Vaudeville, Broadway and film composer
Partnered with Harold Arlen for Cotton Club and Ellington band
Lyricist Ted Koehler was born in Washington, D.C. on July 14, 1894.
His early career as a pianist in film theatre led him to write special material for vaudeville singers and eventually produce his own nightclub shows. In the 1920’s, working in Manhattan, Koehler contributed to Broadway musicals such as 9:15 Revue, Earl Carroll Vanities of 1930 and 1932, Americana, Cotton Club Parade and Say When.
Moving to Hollywood in early 1930’s Koehler worked on several successful film musicals including Manhattan Parade, Let’s Fall In Love, King of Burlesque, The Big Show, Happy-Go-Lucky, Dimples, 23 Hours Leave, The King and the Chorus Girl, Artists & Models, Springtime In the Rockies, Start Cheering, Hollywood Canteen, Up In Arms, Rainbow Island, San Antonio, Week-End At the Waldorf, Earl Carroll Sketchbook, Janie Gets Married, Cheyenne, Summer Stock and Glory.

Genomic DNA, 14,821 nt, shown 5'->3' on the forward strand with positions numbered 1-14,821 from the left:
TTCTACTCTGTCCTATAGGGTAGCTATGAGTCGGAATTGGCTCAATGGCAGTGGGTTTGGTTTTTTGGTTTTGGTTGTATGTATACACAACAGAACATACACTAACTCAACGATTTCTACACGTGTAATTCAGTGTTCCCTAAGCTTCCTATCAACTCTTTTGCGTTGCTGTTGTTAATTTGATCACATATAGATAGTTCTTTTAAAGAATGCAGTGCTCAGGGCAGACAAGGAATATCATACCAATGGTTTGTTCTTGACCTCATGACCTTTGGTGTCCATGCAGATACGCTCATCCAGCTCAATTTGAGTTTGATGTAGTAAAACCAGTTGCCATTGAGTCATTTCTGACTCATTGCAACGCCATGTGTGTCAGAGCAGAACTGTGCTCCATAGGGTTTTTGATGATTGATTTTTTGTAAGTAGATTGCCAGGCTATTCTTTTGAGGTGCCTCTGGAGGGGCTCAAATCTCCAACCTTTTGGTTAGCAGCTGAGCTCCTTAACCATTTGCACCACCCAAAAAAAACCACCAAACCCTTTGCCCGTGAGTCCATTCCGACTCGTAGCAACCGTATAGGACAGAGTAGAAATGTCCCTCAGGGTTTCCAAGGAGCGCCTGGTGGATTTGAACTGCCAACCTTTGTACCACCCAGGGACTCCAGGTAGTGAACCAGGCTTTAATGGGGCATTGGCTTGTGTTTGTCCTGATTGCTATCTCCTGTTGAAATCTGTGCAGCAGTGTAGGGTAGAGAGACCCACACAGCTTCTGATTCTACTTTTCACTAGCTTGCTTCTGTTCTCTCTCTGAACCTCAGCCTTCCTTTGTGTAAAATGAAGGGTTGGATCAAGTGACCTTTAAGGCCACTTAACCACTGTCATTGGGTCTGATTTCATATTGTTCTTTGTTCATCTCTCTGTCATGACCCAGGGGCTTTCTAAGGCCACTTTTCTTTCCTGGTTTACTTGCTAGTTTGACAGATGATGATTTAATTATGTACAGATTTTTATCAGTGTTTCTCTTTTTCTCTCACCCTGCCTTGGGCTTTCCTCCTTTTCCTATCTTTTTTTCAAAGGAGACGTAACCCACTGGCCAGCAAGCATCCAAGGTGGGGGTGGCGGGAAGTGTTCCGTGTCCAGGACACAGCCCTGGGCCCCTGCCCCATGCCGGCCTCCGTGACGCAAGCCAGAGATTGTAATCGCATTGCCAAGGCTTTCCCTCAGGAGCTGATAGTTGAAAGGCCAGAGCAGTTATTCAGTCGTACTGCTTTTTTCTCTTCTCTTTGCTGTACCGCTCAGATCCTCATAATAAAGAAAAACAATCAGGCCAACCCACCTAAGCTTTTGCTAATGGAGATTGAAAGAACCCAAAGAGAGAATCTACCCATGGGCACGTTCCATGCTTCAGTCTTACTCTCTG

In his collaborations with some of the greatest Tin Pan Alley composers, most notably Harold Arlen, Koehler produced such memorable standards as “Stormy Weather”, “Between the Devil and the Deep Blue Sea”, “Get Happy”, “Kickin’ the Gong Around”, “I Love a Parade”, “I Gotta Right to Sing the Blues”, “I’ve Got the Whole World on a String”, “Happy as the Day is Long”, “Minnie the Moocher’s Wedding Day”, “Let’s Fall in Love”, “As Long As I Live”, “I’ll Wind”, “Some Sunday Morning”, “When the Sun Comes Out”, “The Moment I Laid Eyes on You”, “Now I Know”, “Tess’s Torch Song”, “Wrap Your Troubles in Dreams”, “I Can’t Face the Music”, “Don’t Worry “Bout Me”, “Animal Crackers in My Soup”, “Stop, Your Breaking My Heart”, “I’m Shooting High”, “Linda”, “Spreadin’ Rhythm Around”, “Lovely Lady”, “Good for Nothin’ Joe” and “My Best Wishes”.
Other than Arlen, Koehler worked with Harry Barris, Duke Ellington, Rube Bloom, Sammy Fain, Jay Gorney, Ray Henderson, Burton Lane, Jimmy McHugh, Jimmy Monaco, Sammy Stept and Harry Warren.
Ted Koeher died in Santa Monica, California on January 17, 1973.